Though I have read Dostoyevsky and Tolstoy, my favorite adult writer is Charles Dickens… followed by A Dream of Red Mansions by Cao Xueqin and Masks by Enchi Fumiko (the author of the book I long to find time to read: The Waiting Years). Of the Victorian novelists, I also like the Brontë sisters, my favorite of their works being Charlotte’s Villette. My favorite American novelists are Hawthorne, Twain and Willa Cather, my favorite American poet is Emily Dickinson. I like Robert Service and Edwin Arlington Robinson, but my favorite British poets range include Sir Philip Sidney (and his sister Mary Pembroke), John Donne, Edmund Spenser, John Milton, both of the Brownings, and Lord Alfred Tennyson. Yet I acknowledge that no poet can write today–even in reaction to them–without having read T.S. Eliot and Ezra Pound. I also like Edna St. Vincent Millay and Marianne Moore. Someday I hope to read H.D. I admit my weakness as a poet–perhaps as a writer in general–is that I am not an omnivorous enough reader of the post-World War II era. Of today’s writers, there is a regional writer I particularly enjoy: Robert Morgan, author of Gap Creek and The Truest Pleasure. Meanwhile, I do have two books I look forward to reading on my bookshelf: Richard Powers’ The Overstory and W. Bruce Cameron’s The Dog Master. I also hope to read Yellow Bird about the Iraq War. Though they are hardly neglected authors, I wish I could say I had read more of Joyce Carol Oats (of whose work I have read Foxfire: Confessions of a Girl Gang only) and Doris Lessing (Whose The Golden Notebook lies on my shelf, unread).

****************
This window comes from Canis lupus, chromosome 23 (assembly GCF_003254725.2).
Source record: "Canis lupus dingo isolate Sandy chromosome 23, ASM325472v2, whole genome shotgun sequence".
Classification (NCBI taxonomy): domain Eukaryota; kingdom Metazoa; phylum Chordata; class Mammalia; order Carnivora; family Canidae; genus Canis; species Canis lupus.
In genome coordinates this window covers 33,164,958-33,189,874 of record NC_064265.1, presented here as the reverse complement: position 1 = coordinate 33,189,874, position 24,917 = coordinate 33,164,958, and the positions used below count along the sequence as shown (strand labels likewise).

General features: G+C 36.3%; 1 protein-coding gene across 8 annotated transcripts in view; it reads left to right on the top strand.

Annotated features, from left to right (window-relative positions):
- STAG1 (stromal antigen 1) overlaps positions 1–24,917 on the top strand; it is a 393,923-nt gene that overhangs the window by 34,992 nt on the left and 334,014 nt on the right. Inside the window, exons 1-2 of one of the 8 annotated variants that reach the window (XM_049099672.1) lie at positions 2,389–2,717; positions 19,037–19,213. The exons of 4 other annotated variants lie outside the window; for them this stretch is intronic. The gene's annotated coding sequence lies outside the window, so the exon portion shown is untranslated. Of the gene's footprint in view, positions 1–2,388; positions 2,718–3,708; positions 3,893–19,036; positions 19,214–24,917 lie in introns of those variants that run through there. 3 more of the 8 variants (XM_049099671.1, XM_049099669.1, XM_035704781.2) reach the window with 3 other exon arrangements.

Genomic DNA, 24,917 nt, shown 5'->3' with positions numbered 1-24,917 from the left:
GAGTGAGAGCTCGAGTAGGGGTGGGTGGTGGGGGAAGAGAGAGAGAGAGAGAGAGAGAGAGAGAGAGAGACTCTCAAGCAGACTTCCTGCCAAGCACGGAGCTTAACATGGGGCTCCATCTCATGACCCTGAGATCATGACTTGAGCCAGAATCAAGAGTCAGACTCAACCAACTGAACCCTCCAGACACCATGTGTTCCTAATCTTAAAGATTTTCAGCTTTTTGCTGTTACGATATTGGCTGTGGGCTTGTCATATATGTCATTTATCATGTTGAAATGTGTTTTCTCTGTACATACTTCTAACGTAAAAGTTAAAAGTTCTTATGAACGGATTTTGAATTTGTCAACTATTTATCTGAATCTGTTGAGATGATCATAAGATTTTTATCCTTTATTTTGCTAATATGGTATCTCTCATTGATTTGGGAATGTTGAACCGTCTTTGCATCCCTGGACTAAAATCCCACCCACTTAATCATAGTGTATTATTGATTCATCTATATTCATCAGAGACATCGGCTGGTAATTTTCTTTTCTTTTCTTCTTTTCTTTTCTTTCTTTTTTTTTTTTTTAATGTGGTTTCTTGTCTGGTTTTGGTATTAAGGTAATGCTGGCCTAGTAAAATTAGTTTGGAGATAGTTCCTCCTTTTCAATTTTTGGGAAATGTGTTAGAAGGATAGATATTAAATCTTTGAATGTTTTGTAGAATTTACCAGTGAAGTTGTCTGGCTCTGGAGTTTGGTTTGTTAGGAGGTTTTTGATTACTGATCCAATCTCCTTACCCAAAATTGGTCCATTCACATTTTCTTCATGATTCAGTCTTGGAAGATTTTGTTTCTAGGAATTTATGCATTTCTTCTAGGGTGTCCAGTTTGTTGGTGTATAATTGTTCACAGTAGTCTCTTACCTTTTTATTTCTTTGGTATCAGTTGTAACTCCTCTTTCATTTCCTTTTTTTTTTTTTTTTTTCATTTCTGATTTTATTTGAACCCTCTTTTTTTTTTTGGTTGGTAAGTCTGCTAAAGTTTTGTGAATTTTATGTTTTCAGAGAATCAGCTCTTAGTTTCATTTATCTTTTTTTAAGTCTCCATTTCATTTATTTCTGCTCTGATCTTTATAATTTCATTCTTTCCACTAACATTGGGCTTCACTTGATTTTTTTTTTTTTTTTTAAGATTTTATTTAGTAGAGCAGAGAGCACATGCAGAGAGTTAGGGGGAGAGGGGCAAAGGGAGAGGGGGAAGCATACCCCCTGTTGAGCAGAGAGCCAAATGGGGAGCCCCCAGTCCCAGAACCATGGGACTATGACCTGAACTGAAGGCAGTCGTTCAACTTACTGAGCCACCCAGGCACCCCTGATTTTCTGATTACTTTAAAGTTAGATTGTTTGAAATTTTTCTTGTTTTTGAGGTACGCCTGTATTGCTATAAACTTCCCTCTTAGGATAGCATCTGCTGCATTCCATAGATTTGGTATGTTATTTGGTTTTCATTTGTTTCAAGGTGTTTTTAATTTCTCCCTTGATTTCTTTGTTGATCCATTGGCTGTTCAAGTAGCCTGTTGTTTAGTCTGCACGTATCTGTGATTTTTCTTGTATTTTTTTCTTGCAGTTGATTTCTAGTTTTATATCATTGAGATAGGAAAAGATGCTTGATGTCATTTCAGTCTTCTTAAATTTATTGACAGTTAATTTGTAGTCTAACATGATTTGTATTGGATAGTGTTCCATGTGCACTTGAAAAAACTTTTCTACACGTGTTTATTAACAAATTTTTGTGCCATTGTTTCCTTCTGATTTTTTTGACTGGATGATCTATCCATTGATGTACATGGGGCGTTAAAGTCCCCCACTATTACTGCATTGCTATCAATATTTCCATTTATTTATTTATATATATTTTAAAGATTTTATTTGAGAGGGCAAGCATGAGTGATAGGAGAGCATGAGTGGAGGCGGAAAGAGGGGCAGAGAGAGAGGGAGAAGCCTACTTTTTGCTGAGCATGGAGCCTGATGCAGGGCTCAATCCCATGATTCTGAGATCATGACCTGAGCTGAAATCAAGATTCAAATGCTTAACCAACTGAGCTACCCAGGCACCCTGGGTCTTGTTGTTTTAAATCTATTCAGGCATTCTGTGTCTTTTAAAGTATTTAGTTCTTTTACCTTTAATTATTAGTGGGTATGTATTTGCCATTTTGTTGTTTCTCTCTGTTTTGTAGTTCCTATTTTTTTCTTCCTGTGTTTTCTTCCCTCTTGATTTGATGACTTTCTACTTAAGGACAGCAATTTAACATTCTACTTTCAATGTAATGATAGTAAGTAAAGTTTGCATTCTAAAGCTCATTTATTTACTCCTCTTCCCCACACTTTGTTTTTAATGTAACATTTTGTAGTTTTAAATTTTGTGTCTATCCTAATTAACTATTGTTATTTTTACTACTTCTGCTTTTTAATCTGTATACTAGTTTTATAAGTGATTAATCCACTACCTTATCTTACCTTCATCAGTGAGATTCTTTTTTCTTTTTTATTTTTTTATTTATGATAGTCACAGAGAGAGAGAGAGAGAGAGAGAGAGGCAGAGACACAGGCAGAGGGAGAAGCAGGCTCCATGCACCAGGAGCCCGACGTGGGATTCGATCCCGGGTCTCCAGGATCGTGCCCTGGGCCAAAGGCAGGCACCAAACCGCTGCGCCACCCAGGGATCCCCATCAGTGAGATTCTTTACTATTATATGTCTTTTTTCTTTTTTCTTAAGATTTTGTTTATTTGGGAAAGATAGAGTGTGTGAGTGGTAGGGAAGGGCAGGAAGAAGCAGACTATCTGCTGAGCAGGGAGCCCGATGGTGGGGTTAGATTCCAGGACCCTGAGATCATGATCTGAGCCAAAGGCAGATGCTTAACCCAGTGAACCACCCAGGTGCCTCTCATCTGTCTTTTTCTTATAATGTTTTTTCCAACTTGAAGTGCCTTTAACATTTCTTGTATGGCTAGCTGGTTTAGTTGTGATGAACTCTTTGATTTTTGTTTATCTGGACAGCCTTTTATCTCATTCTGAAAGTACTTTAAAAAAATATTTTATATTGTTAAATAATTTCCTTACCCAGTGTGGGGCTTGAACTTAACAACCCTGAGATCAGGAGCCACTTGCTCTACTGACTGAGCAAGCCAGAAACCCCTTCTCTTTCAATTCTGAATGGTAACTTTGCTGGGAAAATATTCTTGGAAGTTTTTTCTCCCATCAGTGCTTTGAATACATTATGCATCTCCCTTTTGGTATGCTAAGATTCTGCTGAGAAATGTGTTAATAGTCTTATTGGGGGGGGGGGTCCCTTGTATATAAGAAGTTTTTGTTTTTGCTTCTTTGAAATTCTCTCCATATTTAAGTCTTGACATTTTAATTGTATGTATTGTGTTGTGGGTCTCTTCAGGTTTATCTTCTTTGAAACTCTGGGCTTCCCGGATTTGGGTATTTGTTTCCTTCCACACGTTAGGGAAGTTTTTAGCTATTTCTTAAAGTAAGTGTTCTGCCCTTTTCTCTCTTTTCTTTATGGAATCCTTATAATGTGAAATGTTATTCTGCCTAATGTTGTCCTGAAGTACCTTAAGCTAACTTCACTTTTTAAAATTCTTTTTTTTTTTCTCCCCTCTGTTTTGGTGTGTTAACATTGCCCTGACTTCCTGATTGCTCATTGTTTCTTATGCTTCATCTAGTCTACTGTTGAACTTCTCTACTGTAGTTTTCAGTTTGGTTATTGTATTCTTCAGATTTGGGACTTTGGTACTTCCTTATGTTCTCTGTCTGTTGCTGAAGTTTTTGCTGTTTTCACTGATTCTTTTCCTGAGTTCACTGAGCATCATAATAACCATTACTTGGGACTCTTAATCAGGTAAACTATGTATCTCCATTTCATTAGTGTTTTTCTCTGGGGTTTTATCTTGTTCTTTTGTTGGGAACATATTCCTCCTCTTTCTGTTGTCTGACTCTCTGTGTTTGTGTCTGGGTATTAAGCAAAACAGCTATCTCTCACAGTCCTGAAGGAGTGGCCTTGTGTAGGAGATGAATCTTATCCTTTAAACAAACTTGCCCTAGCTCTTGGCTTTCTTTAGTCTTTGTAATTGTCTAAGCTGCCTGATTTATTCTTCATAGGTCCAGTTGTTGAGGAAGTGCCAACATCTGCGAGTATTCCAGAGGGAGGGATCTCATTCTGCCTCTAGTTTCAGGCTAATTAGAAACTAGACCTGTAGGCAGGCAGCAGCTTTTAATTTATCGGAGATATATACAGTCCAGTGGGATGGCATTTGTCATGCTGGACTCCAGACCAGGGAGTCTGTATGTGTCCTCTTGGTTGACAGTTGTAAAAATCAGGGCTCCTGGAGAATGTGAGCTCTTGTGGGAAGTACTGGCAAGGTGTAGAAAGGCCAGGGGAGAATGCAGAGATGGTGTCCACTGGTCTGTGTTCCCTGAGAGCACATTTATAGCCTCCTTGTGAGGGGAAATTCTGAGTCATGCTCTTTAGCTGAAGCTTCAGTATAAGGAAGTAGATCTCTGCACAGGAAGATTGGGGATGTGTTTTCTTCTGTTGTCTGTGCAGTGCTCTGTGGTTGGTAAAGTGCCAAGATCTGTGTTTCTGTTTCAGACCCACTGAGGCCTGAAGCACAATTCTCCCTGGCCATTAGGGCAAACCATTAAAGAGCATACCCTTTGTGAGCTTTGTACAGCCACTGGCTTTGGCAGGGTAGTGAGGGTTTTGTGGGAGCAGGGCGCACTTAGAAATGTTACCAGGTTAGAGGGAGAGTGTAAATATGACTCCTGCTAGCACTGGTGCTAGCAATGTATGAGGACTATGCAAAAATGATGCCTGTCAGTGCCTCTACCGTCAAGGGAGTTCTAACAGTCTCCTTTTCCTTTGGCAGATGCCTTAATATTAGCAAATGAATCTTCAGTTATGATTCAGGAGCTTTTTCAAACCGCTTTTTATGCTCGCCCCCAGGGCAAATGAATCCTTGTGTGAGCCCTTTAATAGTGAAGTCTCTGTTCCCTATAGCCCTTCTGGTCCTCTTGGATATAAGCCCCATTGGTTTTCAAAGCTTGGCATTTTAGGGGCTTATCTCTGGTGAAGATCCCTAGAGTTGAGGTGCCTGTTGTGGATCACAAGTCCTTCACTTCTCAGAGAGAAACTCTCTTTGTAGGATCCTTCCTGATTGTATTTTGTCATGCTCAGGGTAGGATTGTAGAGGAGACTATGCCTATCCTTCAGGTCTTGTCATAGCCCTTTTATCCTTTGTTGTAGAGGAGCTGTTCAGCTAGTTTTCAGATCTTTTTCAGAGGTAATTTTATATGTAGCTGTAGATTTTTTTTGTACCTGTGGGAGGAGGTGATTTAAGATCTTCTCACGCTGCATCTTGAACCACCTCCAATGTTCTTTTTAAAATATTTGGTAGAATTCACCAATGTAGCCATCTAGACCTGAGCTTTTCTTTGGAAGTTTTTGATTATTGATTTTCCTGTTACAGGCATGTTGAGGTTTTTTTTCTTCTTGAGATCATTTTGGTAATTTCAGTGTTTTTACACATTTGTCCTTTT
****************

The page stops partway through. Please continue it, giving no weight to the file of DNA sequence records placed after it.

I fully believe that an artist of any sort–whether an a novelist or a poet or a musician or composer or a painter or a sculptor–should be a student of Nature and History even outside of their field. I was actually a History major in college, and I read books like Bobcat: Master of Survival in my spare time. I have read and plan to reread Darwin’s Origin of Species. Right now I am reading Great Cats: Majestic Creatures of the World, a zoologist’s book about the biology and history of the Felidae Family. Though I have difficulty with books about animals and evolution, I believe I gain a great deal from them. Here are books I still look forward to reading: Prairie Dog Towns; Way of the Wolverine; Otters: Ecology, Biology, Conservation; and Soul of the White Ant. When I reread Origin of Species, afterwards I shall no doubt read Descent of Man. I also hope to read Jane Goodall including and beyond In the Shadow of Man. I began my quest to understand animals with a book Peacemaking Among Primates. Although I now believe that the author–Frans de Waal–was probably wrong about his theories regarding animals and ethics, I still love something about the animals themselves. (I will only say about his theory that whether animals can have thoughts about “right” and “wrong” while fascinating to speculate on will, I think, always be inconclusive at best. Nonetheless, I do believe that animals are capable of deep attachments and anger towards those who harm them.)
Although as an author I feel committed to the human world, I sometimes hope I can write about something along the line of what animals feel as well… I just do not know how it would be done, because for me it would always be a novel or a poem.
The point of all this is that a writer should be a writer. If a person does not have a fertile mind, full of ideas, the person will have nothing to say.